Jigg: "I'm Not a Rapper, I'm an Artist"

Categories: Local Music, Q&A

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Once you get a taste of that A-1 quality rap, then there's no going back. No mid-level trash. Nothing but high-grade tracks.

It's be a little over a year since Miami rapper Jigg released the second installment of his on going HighGrade series with DJ Folk, a project followed by the DJ Drama and DJ Canon hosted Spittaducation.

In that year, Jigg be able to continue to build a brand by being successful at marketing his music through the top blogs such as 2DopeBoyz and Rap Radar and landing singles on the radio, a feat many local artists find difficult.

As Jigg preps the release of HighGrade 3, Crossfade caught up with Jigg to talk about what the last year has been like for him, his relationship with DJ Folk and his thoughts on our "Miami's Top Ten Rappers on the Come-Up" list.

See also: Miami's Top Ten Hip-Hop DJs of All Time

Crossfade: What's the last year been like for you since the release of HighGrade 2 while gearing up for HighGrade 3?
Jigg: The year's been real great for the brand. I've been exposed to a new fanbase since the release of HighGrade 2 which had the single "So Hot," which was my first single that got the most airplay on 99 Jamz and other stations across the country and got a lot of love from DJs in the club in state and out of state. So that really put a lot of eyes on me and my brand and let more people know what I'm doing.

What would you say is the biggest different between HighGrade 2 and 3?
This one is way more personal. I talk about a lot of subjects and topics that I've never touched on in my previous bodies of work. This is a great body of work. This is a great body of work, but I would say that when somebody takes a listen to HighGrade 3, they're really going to get to know me on a personal level. So I think that with this one they're really going to see my approach as an artist and they're really going to understand me and not just be entertained, but they're really going to get to know me.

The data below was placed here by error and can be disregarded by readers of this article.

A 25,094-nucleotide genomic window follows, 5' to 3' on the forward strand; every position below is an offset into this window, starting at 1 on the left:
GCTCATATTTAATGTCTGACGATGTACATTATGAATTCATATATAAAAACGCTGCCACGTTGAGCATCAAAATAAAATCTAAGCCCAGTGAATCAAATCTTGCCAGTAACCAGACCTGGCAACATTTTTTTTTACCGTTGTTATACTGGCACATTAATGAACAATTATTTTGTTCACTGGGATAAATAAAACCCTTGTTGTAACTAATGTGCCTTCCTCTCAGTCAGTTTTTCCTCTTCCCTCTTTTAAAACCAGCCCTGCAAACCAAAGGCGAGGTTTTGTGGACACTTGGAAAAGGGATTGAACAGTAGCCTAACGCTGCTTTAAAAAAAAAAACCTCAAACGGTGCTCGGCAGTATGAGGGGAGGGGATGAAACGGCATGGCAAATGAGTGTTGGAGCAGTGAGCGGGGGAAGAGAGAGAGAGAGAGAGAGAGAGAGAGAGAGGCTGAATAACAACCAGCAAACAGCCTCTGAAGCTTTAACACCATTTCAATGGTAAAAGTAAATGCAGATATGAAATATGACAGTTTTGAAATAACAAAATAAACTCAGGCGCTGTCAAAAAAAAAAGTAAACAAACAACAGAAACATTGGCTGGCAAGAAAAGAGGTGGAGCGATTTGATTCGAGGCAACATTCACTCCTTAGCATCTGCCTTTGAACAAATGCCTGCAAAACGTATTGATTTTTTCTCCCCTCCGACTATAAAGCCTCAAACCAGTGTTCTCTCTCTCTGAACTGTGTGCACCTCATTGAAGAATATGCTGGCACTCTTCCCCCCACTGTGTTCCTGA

Describe your relationship with DJ Folk because you guys have worked close together on your past projects.
That's the homie. I've been messing with him for a while now. I met him through a mutual friend of mine. He reached out, and he sent me some tracks. He was just impressed by my work ethic, my music, and things like that. He always had an ear. He played a big part in discovering Big K.R.I.T. before the world paid attention. He just felt I had what it takes to get to the masses. I guess he has a thing for being a part of new projects before they get to the masses.

How did you feel about the "Miami's Top Ten Rappers on the Come-Up" list?
I didn't agree with the list. I just feel like the list should've been called "Lee Castro's Top Ten" instead of "Miami's Top Ten" because Miami is way more diverse than that. And it didn't acknowledge, even though I see where it came from, it was made in good intent, but it was a lot of people that was left out such as street rappers that come from certain demographic.

Nothing against everybody else on that list, they probably have worked hard, have a solid fanbase. But I just feel like, in my personal opinion, it wasn't balanced, and you doing the list, you not too knowledgeable about the other demographics of rap music, being that I was the only one of the top ten named the "wild card." So I don't think you're too familiar with a certain demographic of Miami artists. I just feel like since it was named "Miami's Top Ten," it needed to be well-rounded, and that list, in my personal opinion, was not well-rounded at all and it didn't have an array of different types of artists from Miami doing they thing significantly.

But if I didn't include somebody why do you automatically assume that I may not be familiar with them?
Because the name of the list is called "Miami's Top Ten." So when you name something "Miami's Top Ten," it has to be a balance, and it was no balance. That's just my opinion. Obviously, if you made the list, you're not going to agree with my opinion because you felt comfortable with that list, so you not going to see where I'm coming from. That list basically needs to be called "Lee Castro's Top Ten." It's a disservice to Miami artists calling that "Miami's Top Ten," in my opinion.

See also: Miami's Top Ten Rappers on the Come-Up



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